Scott Spanbauer gave up desktop software applications for one week, working solely on the web. He loved it so much he still hasn't gone back to the desktop

Experiments in which techies give up the programs on their PCs for a week and rely instead only on web-hosted applications are nothing new.

Afterwards, they always go back to the 'real' programs that reside on their hard drives before recounting the amusing experiences with the online substitutes.

But this little adventure had an unexpected ending: three weeks later, I was still living on the web – with no plans to return permanently to Microsoft Office or most of the other productivity applications I used to find indispensable. Click here for reviews of the best online applications.

Sure, online applications can't do certain things – such as rip and burn CDs or capture screenshots. But the convenience of storing and editing my documents and email online compensates well for the drawbacks and missing features of Google Docs, Zoho Office, Gmail and the like. Google and Zoho provided all the tools I needed, while sites such as ThinkFree offer similar features.

The web may not replace your traditional desktop apps if your needs go beyond basic email, word processing and spreadsheet tasks, or if your web connection is slow. But you'd be surprised at how much you can do in a browser.

Moreover, online office suites let you do something that locally installed apps can't: collaborate with others on documents in real time, regardless of each person's physical location. Over the following pages I'll explain how I became a true believer – and what you can expect if you take the plunge.

NEXT PAGE: The end of the addiction > >

Scott Spanbauer gave up desktop software applications for one week, working solely on the web. He loved it so much he still hasn't gone back to the desktop

The end of the addiction

While I can take or leave the rest of Microsoft's Office suite, the mere prospect of relinquishing my Outlook email client and personal information manager made me nervous.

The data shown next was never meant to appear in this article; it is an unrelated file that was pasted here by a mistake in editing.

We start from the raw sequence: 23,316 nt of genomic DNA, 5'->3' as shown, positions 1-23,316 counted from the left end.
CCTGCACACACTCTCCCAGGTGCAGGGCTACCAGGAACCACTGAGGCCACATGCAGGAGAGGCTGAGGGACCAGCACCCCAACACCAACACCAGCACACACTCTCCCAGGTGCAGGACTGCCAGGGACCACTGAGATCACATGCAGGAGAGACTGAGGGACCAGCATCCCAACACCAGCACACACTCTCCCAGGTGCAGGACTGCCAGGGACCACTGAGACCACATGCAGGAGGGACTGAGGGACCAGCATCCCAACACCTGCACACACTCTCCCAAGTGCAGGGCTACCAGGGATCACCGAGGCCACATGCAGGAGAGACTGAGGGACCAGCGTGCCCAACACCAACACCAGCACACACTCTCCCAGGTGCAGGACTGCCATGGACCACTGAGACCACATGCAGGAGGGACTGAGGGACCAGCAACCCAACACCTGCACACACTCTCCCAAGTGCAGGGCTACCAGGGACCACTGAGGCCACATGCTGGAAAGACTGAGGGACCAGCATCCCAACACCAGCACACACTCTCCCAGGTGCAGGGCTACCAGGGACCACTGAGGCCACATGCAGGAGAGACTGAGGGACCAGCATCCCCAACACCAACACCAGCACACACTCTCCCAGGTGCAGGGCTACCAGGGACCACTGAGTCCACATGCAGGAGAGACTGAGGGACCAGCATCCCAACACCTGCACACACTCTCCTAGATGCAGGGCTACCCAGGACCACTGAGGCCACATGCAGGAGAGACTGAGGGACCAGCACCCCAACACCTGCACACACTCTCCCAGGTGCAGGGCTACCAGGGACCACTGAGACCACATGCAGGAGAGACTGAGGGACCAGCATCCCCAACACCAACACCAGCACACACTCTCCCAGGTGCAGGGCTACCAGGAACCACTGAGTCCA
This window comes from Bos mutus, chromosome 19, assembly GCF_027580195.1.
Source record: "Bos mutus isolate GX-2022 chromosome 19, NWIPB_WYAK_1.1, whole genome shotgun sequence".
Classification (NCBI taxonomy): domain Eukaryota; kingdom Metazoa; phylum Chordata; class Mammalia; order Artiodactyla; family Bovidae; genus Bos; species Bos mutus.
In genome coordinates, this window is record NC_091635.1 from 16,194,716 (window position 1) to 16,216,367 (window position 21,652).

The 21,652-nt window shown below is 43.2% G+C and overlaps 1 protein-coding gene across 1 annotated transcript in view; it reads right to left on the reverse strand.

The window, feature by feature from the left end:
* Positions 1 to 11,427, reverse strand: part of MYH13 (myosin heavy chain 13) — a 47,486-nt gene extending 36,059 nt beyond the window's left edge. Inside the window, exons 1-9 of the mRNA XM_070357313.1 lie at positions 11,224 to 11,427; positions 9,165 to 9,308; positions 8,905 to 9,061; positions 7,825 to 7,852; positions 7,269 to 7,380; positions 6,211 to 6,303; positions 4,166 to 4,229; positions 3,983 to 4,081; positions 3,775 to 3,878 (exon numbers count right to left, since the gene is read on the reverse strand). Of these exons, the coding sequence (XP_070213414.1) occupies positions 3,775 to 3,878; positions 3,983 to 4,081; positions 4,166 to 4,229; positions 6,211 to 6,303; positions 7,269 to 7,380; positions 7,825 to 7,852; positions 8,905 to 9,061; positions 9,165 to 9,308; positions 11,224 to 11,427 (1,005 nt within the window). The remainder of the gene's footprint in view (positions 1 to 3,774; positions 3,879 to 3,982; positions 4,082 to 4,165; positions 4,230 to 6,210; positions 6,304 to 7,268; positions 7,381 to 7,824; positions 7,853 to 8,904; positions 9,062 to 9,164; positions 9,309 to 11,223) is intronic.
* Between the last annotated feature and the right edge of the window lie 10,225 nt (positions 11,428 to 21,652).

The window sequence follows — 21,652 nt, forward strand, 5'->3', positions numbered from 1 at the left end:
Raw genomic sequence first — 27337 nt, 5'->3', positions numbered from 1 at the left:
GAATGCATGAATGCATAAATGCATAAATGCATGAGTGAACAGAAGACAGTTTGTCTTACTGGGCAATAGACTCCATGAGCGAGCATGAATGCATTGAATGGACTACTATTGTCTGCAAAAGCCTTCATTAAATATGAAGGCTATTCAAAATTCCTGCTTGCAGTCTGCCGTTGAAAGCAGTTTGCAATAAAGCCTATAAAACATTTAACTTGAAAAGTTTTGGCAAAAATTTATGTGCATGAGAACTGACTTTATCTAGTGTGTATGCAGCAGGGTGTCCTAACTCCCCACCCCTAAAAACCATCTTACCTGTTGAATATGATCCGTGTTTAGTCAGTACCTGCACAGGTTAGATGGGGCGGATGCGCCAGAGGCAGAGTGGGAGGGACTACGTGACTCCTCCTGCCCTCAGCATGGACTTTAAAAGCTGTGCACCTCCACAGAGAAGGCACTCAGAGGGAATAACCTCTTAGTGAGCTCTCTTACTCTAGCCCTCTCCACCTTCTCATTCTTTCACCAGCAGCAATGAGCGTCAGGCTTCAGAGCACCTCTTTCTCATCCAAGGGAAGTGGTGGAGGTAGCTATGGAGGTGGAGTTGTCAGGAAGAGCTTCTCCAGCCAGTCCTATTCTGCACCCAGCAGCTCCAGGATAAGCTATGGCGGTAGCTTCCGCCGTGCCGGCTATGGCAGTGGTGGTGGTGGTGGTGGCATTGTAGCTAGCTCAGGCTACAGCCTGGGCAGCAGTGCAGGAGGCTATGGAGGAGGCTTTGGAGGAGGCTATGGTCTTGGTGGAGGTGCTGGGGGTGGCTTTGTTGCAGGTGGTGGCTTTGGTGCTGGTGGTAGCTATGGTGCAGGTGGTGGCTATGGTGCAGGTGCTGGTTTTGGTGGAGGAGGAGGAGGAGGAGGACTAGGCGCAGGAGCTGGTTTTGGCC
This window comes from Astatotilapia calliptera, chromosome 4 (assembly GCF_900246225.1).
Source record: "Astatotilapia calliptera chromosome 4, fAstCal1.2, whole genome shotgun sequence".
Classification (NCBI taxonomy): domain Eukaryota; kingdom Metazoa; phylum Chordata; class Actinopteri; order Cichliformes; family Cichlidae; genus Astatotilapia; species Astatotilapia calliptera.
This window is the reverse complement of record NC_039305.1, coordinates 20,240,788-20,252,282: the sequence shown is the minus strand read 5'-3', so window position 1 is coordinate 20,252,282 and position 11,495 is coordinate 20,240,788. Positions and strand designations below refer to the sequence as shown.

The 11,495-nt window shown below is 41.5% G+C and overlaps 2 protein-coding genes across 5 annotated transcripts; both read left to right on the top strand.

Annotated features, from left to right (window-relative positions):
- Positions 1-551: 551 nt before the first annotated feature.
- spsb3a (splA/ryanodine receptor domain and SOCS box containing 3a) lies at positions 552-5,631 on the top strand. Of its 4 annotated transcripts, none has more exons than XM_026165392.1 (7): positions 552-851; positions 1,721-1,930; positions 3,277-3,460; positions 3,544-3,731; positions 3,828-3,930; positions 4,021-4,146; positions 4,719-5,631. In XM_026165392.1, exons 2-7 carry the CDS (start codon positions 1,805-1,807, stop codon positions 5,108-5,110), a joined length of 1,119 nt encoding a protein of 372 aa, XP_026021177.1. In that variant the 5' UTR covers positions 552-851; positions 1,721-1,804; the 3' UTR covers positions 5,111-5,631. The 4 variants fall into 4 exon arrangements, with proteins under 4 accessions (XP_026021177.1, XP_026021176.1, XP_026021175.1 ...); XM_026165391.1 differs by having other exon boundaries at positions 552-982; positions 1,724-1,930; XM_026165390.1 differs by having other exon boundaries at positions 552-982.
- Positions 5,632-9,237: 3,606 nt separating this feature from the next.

Nevertheless, I configured Gmail to start picking up the POP3 mail that I previously used Outlook to download. Since I had set up Outlook to leave messages on the server for two weeks, Gmail gathered up almost all my current email business. It was easy to configure Gmail to use my POP3 account's reply-to address instead of my Gmail address. No one noticed Outlook was out and Gmail was in.

I did have to adjust to using Gmail's labels – topic tags you create and assign to messages that remain in the user's inbox – instead of Outlook's folders to organise my mail, but now that I've got the hang of them, I prefer them.

New incoming messages in the same thread automatically receive the same label and the entire thread always comes back into my inbox along with the new message. As a result, I archive mail intrepidly, knowing it will reappear when needed. I still have to deal with my inbox daily, but now it's almost always practically empty.

Finally, I exported my Outlook contacts and calendar to .csv files, imported them into Gmail and Google Calendar, respectively – and just like that I was Outlook-free.

Gmail doesn't offer an easy way to import your old email from desktop clients, but the couple of times I needed to see an old message, I simply fired up Outlook, took a look, then shut it down again. People who use IMAP email wouldn't even have this problem, as all IMAP mail is stored on the server and Gmail can easily gather it there.

At the outset, I worried about losing Outlook's ability to integrate email and calendar tasks. You can drag an Outlook message and drop it on your calendar to create an appointment; Outlook places the body of the email in the appointment description and uses the message subject as the appointment subject.